Did you know the average speed of the river is 1.2 mph, about 1/3 as fast as people walk.  The volume of water which leaves Lake Itasca is 6 cubic feet per second.  The volume when it reaches the Gulf of Mexico is 468,000 cubic feet per second, about 80,000 times more than when it started. 

The watershed of the Mississippi is huge.  Just look at all the waterways that feed into it.


So what to you think about this controversy?


There have been arguments about where the Mississippi starts for nearly 300 years and it seems to all depend on where you think the beginning of a river is. 

Is it A) the furthest up stream where the first drop of water flows?  Is it B) the furthest point upstream where the flow and volume first constitute a river.  And how big is that anyway?  We’ve been to the headwaters and it looks like a stream to me at that point.   Is it C) the highest point in the river’s watershed?  

I had never even thought about this until I read about all the explorers trying to find the source and championing one of these three ideas each of which leads to a different spot as the headwaters.  I am still am not sure why we white guys are so concerned about this sort of thing except for their own fame and glory I guess.  Who cares?  It’s a beautiful mighty river wherever it starts.   But there is a lot of information about this controversy and it does make you think.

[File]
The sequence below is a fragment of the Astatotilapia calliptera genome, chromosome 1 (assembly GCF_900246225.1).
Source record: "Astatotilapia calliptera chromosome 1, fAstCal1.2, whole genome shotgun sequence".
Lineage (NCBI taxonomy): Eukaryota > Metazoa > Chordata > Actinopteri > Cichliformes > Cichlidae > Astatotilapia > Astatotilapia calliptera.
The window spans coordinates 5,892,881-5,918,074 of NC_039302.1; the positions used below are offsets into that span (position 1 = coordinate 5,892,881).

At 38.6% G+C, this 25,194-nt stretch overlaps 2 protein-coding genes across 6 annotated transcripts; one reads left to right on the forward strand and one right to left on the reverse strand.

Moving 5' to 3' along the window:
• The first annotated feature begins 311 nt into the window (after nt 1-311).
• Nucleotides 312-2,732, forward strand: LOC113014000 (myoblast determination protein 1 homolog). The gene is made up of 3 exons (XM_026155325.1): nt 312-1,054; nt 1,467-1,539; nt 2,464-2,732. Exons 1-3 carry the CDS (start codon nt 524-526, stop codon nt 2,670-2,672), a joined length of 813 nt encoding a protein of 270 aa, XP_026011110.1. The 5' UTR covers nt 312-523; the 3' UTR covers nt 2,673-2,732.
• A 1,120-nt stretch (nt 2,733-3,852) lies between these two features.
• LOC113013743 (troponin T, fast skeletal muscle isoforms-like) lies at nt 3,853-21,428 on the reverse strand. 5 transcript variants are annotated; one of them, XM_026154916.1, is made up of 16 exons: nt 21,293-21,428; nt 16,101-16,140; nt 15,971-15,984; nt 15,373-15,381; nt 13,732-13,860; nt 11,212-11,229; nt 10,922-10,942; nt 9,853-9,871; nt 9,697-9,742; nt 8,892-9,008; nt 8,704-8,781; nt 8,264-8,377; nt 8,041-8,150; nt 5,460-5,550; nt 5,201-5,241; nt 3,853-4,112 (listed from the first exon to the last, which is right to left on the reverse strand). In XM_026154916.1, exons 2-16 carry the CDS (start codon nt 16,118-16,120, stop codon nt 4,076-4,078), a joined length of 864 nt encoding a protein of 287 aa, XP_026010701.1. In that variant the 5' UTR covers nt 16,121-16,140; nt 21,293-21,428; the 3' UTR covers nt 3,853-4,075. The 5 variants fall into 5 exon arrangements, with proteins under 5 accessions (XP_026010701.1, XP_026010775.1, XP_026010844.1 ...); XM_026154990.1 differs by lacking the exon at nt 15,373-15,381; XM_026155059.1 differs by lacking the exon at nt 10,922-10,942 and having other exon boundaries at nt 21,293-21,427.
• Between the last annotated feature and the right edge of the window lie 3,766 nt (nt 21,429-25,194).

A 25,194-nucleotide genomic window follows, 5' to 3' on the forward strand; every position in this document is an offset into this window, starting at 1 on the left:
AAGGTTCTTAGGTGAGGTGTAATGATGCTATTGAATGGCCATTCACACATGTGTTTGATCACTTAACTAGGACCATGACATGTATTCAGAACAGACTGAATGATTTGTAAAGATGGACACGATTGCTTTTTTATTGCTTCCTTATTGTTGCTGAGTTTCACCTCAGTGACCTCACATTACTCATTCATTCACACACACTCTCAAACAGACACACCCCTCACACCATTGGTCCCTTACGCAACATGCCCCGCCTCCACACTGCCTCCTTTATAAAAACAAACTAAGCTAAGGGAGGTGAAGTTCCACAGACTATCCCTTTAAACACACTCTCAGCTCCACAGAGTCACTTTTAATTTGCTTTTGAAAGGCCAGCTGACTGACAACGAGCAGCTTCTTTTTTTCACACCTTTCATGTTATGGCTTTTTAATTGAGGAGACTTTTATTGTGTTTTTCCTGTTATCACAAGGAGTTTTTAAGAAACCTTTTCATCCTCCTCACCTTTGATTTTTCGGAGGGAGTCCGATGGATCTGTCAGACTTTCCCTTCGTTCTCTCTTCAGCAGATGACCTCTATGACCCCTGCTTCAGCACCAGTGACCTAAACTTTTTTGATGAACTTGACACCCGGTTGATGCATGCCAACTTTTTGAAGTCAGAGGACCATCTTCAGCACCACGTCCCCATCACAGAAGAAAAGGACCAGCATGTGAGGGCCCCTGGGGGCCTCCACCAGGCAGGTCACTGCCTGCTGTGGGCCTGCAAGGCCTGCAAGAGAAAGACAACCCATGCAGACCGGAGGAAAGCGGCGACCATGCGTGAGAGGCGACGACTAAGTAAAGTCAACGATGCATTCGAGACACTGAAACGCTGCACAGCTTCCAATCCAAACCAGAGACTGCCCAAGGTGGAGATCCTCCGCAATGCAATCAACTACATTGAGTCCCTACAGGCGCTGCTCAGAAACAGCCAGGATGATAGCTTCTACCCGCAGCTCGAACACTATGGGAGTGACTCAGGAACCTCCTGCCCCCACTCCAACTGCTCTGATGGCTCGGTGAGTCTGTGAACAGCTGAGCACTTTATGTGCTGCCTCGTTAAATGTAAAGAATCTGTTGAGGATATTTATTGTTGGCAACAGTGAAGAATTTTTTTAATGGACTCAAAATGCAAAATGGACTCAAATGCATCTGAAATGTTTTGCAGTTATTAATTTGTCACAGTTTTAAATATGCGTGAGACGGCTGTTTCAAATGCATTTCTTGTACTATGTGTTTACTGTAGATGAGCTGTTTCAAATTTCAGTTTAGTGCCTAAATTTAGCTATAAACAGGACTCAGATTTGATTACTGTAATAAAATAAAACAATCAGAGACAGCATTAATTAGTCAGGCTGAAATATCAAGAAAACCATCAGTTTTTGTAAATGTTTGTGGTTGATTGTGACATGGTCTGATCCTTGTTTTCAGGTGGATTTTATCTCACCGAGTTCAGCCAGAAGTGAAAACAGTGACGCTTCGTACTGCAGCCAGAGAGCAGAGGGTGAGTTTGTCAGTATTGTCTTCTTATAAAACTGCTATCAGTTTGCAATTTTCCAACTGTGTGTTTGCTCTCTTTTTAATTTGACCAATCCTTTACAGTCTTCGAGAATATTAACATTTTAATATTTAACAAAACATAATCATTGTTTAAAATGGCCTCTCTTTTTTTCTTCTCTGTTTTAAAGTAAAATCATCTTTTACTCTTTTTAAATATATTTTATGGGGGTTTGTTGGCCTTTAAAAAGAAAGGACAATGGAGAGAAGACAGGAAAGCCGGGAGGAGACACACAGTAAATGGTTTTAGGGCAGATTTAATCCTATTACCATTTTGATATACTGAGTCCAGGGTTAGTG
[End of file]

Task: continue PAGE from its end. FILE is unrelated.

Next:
Which theory do you support?   Obviously Jacob Brower, whose life work was the creation of the park, and Itasca won the argument but there are still folks who aren’t so sure since Chambers Creek from Elk lake flows into Itasca before it starts north to run into Lake Bemidji.   Anyway……



David really likes old pictures, well old stuff in general.


Guess this is a good thing for me.

Throughout the visitor center there are lots of old pictures of the days right before the park was created and of the early days of the park.   David really enjoyed looking through the albums of photos they have.   He also, of course, enjoyed their section on the CCC Boys and the many pictures there. But you’ve seen and heard quite a bit about the boys in this blog over time.

Camping in the park had begun even before it was declared a park in 1891, the second state park created in the nation.  Niagara Falls was the first.  Being LONG time tenters, we had fun looking at all the old tenting gear.